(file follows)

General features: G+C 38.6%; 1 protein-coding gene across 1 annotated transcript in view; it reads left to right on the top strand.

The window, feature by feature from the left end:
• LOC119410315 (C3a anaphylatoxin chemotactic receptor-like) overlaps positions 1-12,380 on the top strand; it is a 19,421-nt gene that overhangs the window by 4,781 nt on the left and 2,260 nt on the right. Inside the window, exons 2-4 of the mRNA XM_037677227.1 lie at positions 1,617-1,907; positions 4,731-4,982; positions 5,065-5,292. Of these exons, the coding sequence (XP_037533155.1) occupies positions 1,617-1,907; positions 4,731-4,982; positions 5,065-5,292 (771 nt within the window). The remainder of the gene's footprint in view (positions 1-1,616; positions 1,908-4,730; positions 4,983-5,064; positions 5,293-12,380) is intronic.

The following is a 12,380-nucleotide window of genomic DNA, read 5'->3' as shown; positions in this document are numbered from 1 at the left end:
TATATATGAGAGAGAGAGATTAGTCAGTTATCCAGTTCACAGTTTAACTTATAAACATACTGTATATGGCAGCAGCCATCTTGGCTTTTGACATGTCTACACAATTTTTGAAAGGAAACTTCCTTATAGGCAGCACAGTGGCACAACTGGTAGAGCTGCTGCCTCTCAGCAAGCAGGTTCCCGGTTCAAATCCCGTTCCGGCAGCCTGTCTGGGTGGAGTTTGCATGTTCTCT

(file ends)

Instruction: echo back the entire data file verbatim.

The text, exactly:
General features: G+C 38.6%; 1 protein-coding gene across 1 annotated transcript in view; it reads left to right on the top strand.

The window, feature by feature from the left end:
• LOC119410315 (C3a anaphylatoxin chemotactic receptor-like) overlaps positions 1-12,380 on the top strand; it is a 19,421-nt gene that overhangs the window by 4,781 nt on the left and 2,260 nt on the right. Inside the window, exons 2-4 of the mRNA XM_037677227.1 lie at positions 1,617-1,907; positions 4,731-4,982; positions 5,065-5,292. Of these exons, the coding sequence (XP_037533155.1) occupies positions 1,617-1,907; positions 4,731-4,982; positions 5,065-5,292 (771 nt within the window). The remainder of the gene's footprint in view (positions 1-1,616; positions 1,908-4,730; positions 4,983-5,064; positions 5,293-12,380) is intronic.

The following is a 12,380-nucleotide window of genomic DNA, read 5'->3' as shown; positions in this document are numbered from 1 at the left end:
TATATATGAGAGAGAGAGATTAGTCAGTTATCCAGTTCACAGTTTAACTTATAAACATACTGTATATGGCAGCAGCCATCTTGGCTTTTGACATGTCTACACAATTTTTGAAAGGAAACTTCCTTATAGGCAGCACAGTGGCACAACTGGTAGAGCTGCTGCCTCTCAGCAAGCAGGTTCCCGGTTCAAATCCCGTTCCGGCAGCCTGTCTGGGTGGAGTTTGCATGTTCTCT